Support for Putin was, and still is, relatively strong and widespread, but it is brittle. He derives his legitimacy from the fact that people are prepared to trade the rule of law, pluralism, transparency and freedom of speech for the security, stability and economic growth that he offers. However, when Russian holiday jets are being blown up in response to military adventurism, and when recession and inflation become the dominant features of the Russian economy, many more Russians will start to draw the conclusion that their President is failing to keep his side of the bargain.
Change in Russia, however, will not come any time soon, as evidenced by the recent election. President Putin can still count on the support of the majority of Russian voters, with the only notable exception being the growing middle class in Moscow and St Petersburg. Clearly, the assiduously developed propaganda that is pumped out by the state media machine plays a major role in maintaining Putin’s approval ratings, but my time in Russia also taught me that the Russian people are still traumatised by what they perceive to have been the chaos and humiliation of the Yeltsin years. The stability that Putin brought following that turbulent period continues to underpin his popularity today.
It is essential that we respect the will of the Russian people. Vladimir Putin has been their leader of choice for more than 15 years, and he will continue as President until 2022. Let us therefore engage with Russia as it is, not how we would like it to be. Let us demonstrate through our words and deeds that we truly understand the history, culture, interests and foreign policy objectives of this vast nation with huge potential.
Let us also be absolutely clear, strong and resolute in the face of Russian aggression. That clarity, strength and resolution must start right here in this House. The Kremlin will constantly and consistently attempt to divide us, and we must not allow them to do so. That is why it is vital that my party makes it crystal clear that we support both the words and actions of the Government, the EU and our NATO allies in dealings with Russia.
This is not the moment for whataboutery. This is the time for a robust defence of our values, and clear recognition that if a bully is given an inch, he will take a mile. Let us therefore move forward together, across parties and communities, to forge an unbreakable and unanimous position on this issue of profound importance to our national interest. Let us send this message to Mr Putin, loud and clear: “The British people will no longer tolerate the brazen and reckless actions of your regime, and we will no longer tolerate the way in which you and your cronies use London as a laundromat for your ill-gotten gains.”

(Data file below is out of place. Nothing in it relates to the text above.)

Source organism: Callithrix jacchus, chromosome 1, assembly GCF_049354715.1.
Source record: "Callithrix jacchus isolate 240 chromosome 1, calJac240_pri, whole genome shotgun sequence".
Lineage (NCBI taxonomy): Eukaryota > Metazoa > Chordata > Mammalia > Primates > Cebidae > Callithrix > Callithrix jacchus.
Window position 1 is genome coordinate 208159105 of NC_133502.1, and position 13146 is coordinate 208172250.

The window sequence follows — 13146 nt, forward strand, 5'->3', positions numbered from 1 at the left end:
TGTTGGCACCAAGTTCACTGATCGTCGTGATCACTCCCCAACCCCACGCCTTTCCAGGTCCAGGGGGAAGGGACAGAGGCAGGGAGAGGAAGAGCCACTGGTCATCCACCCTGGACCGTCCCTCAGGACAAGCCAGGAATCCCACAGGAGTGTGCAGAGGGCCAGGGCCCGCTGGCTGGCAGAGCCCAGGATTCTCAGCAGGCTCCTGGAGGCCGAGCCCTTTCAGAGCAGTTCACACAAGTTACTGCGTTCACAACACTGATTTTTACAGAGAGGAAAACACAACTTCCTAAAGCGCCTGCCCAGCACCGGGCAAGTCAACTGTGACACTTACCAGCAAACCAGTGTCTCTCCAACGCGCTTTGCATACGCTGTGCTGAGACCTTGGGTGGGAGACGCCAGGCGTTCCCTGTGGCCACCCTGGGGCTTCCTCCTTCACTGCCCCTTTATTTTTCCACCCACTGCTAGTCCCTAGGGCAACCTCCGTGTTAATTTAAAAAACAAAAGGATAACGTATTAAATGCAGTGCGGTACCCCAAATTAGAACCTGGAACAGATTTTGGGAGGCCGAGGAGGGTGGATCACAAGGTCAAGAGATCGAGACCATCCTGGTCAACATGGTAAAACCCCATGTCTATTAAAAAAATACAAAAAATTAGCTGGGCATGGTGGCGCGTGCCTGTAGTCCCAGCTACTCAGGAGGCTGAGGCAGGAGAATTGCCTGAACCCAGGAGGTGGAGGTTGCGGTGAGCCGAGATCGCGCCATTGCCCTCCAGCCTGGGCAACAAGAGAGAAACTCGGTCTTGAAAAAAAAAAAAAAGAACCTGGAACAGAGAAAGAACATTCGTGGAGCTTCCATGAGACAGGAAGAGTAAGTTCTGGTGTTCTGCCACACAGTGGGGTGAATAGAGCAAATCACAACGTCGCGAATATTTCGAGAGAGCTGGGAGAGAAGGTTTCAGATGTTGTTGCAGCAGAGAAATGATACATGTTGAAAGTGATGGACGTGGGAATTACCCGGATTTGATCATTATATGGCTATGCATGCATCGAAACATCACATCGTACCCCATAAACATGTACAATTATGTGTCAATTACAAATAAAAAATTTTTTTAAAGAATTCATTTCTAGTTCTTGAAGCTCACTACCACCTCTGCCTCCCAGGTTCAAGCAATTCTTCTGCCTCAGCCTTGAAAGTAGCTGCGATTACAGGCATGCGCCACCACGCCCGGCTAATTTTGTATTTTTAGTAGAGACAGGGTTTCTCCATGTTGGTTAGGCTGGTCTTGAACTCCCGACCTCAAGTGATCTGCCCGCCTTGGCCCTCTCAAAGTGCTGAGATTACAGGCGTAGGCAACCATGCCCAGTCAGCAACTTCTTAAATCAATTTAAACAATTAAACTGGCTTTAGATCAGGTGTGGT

We will act rapidly and robustly to deliver the changes that are long overdue. We have the utmost respect for the history and culture of Russia, and we will never forget the tremendous sacrifices that the Russian people made when they stood shoulder to shoulder with us to defeat the Nazis. We also accept that Russia will possibly—perhaps probably—never be a liberal democracy, and we have absolutely no desire to impose our world view. Nobody in their right mind is talking about regime change, but we need to see radical behaviour change.
At the outset of my speech I mentioned the Russian word uvazhaniye, meaning respect, and underlined the importance that Russia rightly attaches to being respected by others. Respect, however, is a two-way street, and it has to be earned. If the current occupants of the Kremlin wish to earn our respect, they must radically change their mindset and behaviour, and they must do so now.